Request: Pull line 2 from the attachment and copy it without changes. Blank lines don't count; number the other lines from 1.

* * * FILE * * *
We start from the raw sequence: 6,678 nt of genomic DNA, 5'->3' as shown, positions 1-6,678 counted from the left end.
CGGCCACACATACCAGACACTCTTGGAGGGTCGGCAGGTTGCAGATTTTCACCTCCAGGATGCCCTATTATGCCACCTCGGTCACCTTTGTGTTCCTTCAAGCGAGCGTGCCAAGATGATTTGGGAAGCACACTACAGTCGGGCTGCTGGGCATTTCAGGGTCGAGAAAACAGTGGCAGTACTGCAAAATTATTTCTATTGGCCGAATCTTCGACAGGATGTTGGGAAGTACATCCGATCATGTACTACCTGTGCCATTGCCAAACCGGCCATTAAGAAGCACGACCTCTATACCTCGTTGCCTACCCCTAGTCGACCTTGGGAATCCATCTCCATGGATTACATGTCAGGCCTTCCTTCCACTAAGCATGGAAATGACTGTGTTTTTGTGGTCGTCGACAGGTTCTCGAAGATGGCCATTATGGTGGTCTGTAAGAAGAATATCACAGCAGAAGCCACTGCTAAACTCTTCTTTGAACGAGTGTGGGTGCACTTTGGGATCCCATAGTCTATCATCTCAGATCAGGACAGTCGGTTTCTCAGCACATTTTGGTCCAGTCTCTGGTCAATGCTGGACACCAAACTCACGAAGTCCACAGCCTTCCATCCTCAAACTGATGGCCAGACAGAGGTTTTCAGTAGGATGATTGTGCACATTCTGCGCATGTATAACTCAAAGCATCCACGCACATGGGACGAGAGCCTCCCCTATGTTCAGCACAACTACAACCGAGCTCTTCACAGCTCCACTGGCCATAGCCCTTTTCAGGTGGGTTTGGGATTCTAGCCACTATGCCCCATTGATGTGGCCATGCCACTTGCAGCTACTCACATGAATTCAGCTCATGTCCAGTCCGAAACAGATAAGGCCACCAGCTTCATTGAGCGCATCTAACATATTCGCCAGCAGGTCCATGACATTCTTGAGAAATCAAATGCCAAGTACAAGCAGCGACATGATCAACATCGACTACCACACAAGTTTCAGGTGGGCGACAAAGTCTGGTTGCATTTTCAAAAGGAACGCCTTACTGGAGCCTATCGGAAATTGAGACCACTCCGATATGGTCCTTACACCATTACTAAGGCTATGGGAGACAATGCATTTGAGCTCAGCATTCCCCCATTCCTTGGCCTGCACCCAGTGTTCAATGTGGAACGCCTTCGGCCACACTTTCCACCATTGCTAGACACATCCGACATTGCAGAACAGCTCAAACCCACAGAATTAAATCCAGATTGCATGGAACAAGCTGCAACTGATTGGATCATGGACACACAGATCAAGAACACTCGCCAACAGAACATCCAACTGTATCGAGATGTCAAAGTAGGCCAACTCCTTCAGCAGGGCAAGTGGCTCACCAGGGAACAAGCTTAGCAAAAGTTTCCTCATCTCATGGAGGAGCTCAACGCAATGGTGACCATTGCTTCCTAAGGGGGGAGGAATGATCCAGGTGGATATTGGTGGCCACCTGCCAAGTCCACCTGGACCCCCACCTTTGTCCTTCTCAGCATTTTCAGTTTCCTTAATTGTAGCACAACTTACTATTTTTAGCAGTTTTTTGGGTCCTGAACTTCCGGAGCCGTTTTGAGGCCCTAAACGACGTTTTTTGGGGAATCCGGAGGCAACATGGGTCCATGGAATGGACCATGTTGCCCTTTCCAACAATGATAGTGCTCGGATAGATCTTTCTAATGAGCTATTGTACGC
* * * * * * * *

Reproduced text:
CGGCCACACATACCAGACACTCTTGGAGGGTCGGCAGGTTGCAGATTTTCACCTCCAGGATGCCCTATTATGCCACCTCGGTCACCTTTGTGTTCCTTCAAGCGAGCGTGCCAAGATGATTTGGGAAGCACACTACAGTCGGGCTGCTGGGCATTTCAGGGTCGAGAAAACAGTGGCAGTACTGCAAAATTATTTCTATTGGCCGAATCTTCGACAGGATGTTGGGAAGTACATCCGATCATGTACTACCTGTGCCATTGCCAAACCGGCCATTAAGAAGCACGACCTCTATACCTCGTTGCCTACCCCTAGTCGACCTTGGGAATCCATCTCCATGGATTACATGTCAGGCCTTCCTTCCACTAAGCATGGAAATGACTGTGTTTTTGTGGTCGTCGACAGGTTCTCGAAGATGGCCATTATGGTGGTCTGTAAGAAGAATATCACAGCAGAAGCCACTGCTAAACTCTTCTTTGAACGAGTGTGGGTGCACTTTGGGATCCCATAGTCTATCATCTCAGATCAGGACAGTCGGTTTCTCAGCACATTTTGGTCCAGTCTCTGGTCAATGCTGGACACCAAACTCACGAAGTCCACAGCCTTCCATCCTCAAACTGATGGCCAGACAGAGGTTTTCAGTAGGATGATTGTGCACATTCTGCGCATGTATAACTCAAAGCATCCACGCACATGGGACGAGAGCCTCCCCTATGTTCAGCACAACTACAACCGAGCTCTTCACAGCTCCACTGGCCATAGCCCTTTTCAGGTGGGTTTGGGATTCTAGCCACTATGCCCCATTGATGTGGCCATGCCACTTGCAGCTACTCACATGAATTCAGCTCATGTCCAGTCCGAAACAGATAAGGCCACCAGCTTCATTGAGCGCATCTAACATATTCGCCAGCAGGTCCATGACATTCTTGAGAAATCAAATGCCAAGTACAAGCAGCGACATGATCAACATCGACTACCACACAAGTTTCAGGTGGGCGACAAAGTCTGGTTGCATTTTCAAAAGGAACGCCTTACTGGAGCCTATCGGAAATTGAGACCACTCCGATATGGTCCTTACACCATTACTAAGGCTATGGGAGACAATGCATTTGAGCTCAGCATTCCCCCATTCCTTGGCCTGCACCCAGTGTTCAATGTGGAACGCCTTCGGCCACACTTTCCACCATTGCTAGACACATCCGACATTGCAGAACAGCTCAAACCCACAGAATTAAATCCAGATTGCATGGAACAAGCTGCAACTGATTGGATCATGGACACACAGATCAAGAACACTCGCCAACAGAACATCCAACTGTATCGAGATGTCAAAGTAGGCCAACTCCTTCAGCAGGGCAAGTGGCTCACCAGGGAACAAGCTTAGCAAAAGTTTCCTCATCTCATGGAGGAGCTCAACGCAATGGTGACCATTGCTTCCTAAGGGGGGAGGAATGATCCAGGTGGATATTGGTGGCCACCTGCCAAGTCCACCTGGACCCCCACCTTTGTCCTTCTCAGCATTTTCAGTTTCCTTAATTGTAGCACAACTTACTATTTTTAGCAGTTTTTTGGGTCCTGAACTTCCGGAGCCGTTTTGAGGCCCTAAACGACGTTTTTTGGGGAATCCGGAGGCAACATGGGTCCATGGAATGGACCATGTTGCCCTTTCCAACAATGATAGTGCTCGGATAGATCTTTCTAATGAGCTATTGTACGC